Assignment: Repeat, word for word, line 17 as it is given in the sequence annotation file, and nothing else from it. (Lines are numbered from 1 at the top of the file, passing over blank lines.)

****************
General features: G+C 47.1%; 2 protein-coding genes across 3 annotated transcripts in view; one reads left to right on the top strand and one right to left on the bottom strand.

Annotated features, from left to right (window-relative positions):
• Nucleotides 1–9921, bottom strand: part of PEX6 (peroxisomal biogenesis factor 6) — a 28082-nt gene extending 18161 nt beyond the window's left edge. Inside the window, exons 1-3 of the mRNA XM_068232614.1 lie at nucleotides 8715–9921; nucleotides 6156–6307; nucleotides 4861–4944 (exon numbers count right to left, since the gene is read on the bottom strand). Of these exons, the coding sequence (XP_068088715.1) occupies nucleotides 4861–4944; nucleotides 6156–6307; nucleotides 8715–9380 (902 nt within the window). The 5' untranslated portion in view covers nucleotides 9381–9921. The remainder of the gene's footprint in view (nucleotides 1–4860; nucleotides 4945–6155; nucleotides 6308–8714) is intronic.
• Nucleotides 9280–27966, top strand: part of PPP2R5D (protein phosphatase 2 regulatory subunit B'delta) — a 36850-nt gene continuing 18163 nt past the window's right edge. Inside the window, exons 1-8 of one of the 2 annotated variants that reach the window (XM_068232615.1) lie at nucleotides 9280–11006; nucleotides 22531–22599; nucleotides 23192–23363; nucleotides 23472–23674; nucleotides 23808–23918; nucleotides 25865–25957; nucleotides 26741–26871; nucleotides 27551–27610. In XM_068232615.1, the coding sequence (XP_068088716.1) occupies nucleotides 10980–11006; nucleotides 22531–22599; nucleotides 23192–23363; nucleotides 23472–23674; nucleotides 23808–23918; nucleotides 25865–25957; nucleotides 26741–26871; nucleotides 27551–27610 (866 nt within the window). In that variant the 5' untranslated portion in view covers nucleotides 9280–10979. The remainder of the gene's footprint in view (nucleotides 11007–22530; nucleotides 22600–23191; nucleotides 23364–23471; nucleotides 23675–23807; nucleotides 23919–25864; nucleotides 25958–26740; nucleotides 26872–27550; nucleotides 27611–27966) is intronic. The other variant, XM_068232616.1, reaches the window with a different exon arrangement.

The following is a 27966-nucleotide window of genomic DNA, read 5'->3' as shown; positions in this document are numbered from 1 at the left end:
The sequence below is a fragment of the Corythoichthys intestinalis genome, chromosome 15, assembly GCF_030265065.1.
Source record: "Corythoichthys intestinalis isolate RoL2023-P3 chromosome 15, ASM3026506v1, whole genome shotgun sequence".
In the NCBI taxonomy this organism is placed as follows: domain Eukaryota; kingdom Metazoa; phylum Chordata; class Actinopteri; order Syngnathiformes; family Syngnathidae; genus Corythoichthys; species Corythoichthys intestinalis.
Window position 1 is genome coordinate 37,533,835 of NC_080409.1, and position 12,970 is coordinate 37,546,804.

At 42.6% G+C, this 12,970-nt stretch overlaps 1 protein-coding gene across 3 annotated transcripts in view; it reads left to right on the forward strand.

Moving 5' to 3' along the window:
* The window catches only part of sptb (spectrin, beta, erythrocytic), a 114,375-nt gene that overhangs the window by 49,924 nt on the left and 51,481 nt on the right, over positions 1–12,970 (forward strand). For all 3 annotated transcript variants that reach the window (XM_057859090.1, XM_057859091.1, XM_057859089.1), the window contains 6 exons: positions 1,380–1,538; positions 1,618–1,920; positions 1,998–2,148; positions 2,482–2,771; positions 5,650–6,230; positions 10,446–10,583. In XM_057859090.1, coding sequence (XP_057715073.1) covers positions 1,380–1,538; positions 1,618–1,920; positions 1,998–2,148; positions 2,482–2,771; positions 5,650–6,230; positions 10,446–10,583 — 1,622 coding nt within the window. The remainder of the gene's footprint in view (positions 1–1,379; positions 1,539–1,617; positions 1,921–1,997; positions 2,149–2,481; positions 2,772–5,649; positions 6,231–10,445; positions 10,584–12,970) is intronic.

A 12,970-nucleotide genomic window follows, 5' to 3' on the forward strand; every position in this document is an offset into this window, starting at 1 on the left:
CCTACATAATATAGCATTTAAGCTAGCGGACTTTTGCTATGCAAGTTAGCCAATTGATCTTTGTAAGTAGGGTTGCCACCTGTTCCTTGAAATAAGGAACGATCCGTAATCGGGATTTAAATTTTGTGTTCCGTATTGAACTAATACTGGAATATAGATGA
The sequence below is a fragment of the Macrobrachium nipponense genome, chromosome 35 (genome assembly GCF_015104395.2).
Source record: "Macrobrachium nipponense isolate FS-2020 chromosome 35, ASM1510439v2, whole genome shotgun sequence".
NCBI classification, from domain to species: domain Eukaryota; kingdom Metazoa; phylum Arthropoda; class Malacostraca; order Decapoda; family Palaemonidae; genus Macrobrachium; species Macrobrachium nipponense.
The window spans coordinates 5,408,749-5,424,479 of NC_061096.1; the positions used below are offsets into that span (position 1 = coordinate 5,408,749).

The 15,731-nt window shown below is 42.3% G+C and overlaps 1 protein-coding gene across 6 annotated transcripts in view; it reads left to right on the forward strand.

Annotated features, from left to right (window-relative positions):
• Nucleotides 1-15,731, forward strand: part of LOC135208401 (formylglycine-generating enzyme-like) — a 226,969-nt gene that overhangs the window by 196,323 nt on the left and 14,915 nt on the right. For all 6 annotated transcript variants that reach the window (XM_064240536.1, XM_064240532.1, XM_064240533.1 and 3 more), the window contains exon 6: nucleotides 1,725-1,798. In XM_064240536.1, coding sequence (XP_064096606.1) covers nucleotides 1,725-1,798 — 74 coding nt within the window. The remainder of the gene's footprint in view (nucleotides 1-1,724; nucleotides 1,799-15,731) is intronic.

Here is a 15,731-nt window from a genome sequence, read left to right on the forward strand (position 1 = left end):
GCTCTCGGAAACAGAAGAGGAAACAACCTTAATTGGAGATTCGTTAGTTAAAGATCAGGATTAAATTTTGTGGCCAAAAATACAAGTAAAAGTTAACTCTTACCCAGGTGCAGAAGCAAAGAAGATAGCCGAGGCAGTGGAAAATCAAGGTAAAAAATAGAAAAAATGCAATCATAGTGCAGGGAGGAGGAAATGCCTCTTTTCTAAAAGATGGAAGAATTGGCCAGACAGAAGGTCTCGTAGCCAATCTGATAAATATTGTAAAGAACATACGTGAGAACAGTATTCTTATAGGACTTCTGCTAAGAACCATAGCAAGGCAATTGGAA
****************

NCBI classification, from domain to species: domain Eukaryota; kingdom Metazoa; phylum Arthropoda; class Malacostraca; order Decapoda; family Palaemonidae; genus Macrobrachium; species Macrobrachium nipponense.